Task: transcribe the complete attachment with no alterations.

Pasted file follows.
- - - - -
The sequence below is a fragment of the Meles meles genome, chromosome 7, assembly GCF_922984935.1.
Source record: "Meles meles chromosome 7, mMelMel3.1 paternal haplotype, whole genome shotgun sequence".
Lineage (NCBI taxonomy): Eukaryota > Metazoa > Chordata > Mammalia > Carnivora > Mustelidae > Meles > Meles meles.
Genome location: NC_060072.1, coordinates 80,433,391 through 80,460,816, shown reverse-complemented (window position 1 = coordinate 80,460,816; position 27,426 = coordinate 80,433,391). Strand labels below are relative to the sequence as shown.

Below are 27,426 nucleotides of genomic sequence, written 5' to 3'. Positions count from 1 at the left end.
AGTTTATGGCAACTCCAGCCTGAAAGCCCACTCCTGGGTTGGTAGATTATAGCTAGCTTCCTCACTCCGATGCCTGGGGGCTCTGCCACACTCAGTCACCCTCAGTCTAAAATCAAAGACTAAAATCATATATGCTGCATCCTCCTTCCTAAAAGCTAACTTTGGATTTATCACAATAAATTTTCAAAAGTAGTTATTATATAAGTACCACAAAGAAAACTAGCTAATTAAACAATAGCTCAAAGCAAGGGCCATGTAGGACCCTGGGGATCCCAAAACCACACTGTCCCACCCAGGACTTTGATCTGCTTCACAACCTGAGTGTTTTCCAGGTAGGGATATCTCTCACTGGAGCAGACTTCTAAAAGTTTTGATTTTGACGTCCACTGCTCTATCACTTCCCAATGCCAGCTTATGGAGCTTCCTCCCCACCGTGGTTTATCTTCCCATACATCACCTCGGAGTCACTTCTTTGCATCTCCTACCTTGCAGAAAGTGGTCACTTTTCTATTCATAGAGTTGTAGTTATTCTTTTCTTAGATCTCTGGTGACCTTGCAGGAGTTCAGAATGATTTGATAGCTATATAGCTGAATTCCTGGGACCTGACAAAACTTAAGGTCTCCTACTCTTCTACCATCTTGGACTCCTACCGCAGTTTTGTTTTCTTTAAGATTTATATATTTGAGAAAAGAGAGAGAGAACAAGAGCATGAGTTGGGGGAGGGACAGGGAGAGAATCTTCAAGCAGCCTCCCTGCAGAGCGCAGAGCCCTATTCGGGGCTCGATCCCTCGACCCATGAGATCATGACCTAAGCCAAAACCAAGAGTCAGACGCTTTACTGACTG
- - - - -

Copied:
The sequence below is a fragment of the Meles meles genome, chromosome 7, assembly GCF_922984935.1.
Source record: "Meles meles chromosome 7, mMelMel3.1 paternal haplotype, whole genome shotgun sequence".
Lineage (NCBI taxonomy): Eukaryota > Metazoa > Chordata > Mammalia > Carnivora > Mustelidae > Meles > Meles meles.
Genome location: NC_060072.1, coordinates 80,433,391 through 80,460,816, shown reverse-complemented (window position 1 = coordinate 80,460,816; position 27,426 = coordinate 80,433,391). Strand labels below are relative to the sequence as shown.

Below are 27,426 nucleotides of genomic sequence, written 5' to 3'. Positions count from 1 at the left end.
AGTTTATGGCAACTCCAGCCTGAAAGCCCACTCCTGGGTTGGTAGATTATAGCTAGCTTCCTCACTCCGATGCCTGGGGGCTCTGCCACACTCAGTCACCCTCAGTCTAAAATCAAAGACTAAAATCATATATGCTGCATCCTCCTTCCTAAAAGCTAACTTTGGATTTATCACAATAAATTTTCAAAAGTAGTTATTATATAAGTACCACAAAGAAAACTAGCTAATTAAACAATAGCTCAAAGCAAGGGCCATGTAGGACCCTGGGGATCCCAAAACCACACTGTCCCACCCAGGACTTTGATCTGCTTCACAACCTGAGTGTTTTCCAGGTAGGGATATCTCTCACTGGAGCAGACTTCTAAAAGTTTTGATTTTGACGTCCACTGCTCTATCACTTCCCAATGCCAGCTTATGGAGCTTCCTCCCCACCGTGGTTTATCTTCCCATACATCACCTCGGAGTCACTTCTTTGCATCTCCTACCTTGCAGAAAGTGGTCACTTTTCTATTCATAGAGTTGTAGTTATTCTTTTCTTAGATCTCTGGTGACCTTGCAGGAGTTCAGAATGATTTGATAGCTATATAGCTGAATTCCTGGGACCTGACAAAACTTAAGGTCTCCTACTCTTCTACCATCTTGGACTCCTACCGCAGTTTTGTTTTCTTTAAGATTTATATATTTGAGAAAAGAGAGAGAGAACAAGAGCATGAGTTGGGGGAGGGACAGGGAGAGAATCTTCAAGCAGCCTCCCTGCAGAGCGCAGAGCCCTATTCGGGGCTCGATCCCTCGACCCATGAGATCATGACCTAAGCCAAAACCAAGAGTCAGACGCTTTACTGACTG